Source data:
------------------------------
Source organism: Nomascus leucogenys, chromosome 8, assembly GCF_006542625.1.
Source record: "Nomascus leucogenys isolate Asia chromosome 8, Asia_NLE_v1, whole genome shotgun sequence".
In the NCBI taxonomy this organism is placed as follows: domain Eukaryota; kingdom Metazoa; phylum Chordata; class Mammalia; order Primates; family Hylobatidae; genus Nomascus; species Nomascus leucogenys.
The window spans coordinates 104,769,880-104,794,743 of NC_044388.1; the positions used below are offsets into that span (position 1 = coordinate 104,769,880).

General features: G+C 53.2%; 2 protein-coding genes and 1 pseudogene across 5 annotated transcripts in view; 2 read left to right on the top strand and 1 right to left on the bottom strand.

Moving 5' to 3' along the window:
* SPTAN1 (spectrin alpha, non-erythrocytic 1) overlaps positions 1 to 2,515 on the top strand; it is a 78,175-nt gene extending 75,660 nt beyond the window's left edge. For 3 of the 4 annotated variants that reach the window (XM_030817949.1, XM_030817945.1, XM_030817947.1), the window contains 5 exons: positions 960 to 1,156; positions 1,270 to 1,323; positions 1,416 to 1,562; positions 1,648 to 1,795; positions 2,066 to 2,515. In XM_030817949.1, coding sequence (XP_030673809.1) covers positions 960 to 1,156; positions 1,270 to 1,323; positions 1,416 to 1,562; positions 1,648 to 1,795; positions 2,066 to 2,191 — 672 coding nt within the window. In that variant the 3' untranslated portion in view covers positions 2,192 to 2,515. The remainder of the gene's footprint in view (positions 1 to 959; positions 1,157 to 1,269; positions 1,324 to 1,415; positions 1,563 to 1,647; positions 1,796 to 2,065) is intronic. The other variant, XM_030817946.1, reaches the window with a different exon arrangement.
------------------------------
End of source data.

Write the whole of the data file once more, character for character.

Source organism: Nomascus leucogenys, chromosome 8, assembly GCF_006542625.1.
Source record: "Nomascus leucogenys isolate Asia chromosome 8, Asia_NLE_v1, whole genome shotgun sequence".
In the NCBI taxonomy this organism is placed as follows: domain Eukaryota; kingdom Metazoa; phylum Chordata; class Mammalia; order Primates; family Hylobatidae; genus Nomascus; species Nomascus leucogenys.
The window spans coordinates 104,769,880-104,794,743 of NC_044388.1; the positions used below are offsets into that span (position 1 = coordinate 104,769,880).

General features: G+C 53.2%; 2 protein-coding genes and 1 pseudogene across 5 annotated transcripts in view; 2 read left to right on the top strand and 1 right to left on the bottom strand.

Moving 5' to 3' along the window:
* SPTAN1 (spectrin alpha, non-erythrocytic 1) overlaps positions 1 to 2,515 on the top strand; it is a 78,175-nt gene extending 75,660 nt beyond the window's left edge. For 3 of the 4 annotated variants that reach the window (XM_030817949.1, XM_030817945.1, XM_030817947.1), the window contains 5 exons: positions 960 to 1,156; positions 1,270 to 1,323; positions 1,416 to 1,562; positions 1,648 to 1,795; positions 2,066 to 2,515. In XM_030817949.1, coding sequence (XP_030673809.1) covers positions 960 to 1,156; positions 1,270 to 1,323; positions 1,416 to 1,562; positions 1,648 to 1,795; positions 2,066 to 2,191 — 672 coding nt within the window. In that variant the 3' untranslated portion in view covers positions 2,192 to 2,515. The remainder of the gene's footprint in view (positions 1 to 959; positions 1,157 to 1,269; positions 1,324 to 1,415; positions 1,563 to 1,647; positions 1,796 to 2,065) is intronic. The other variant, XM_030817946.1, reaches the window with a different exon arrangement.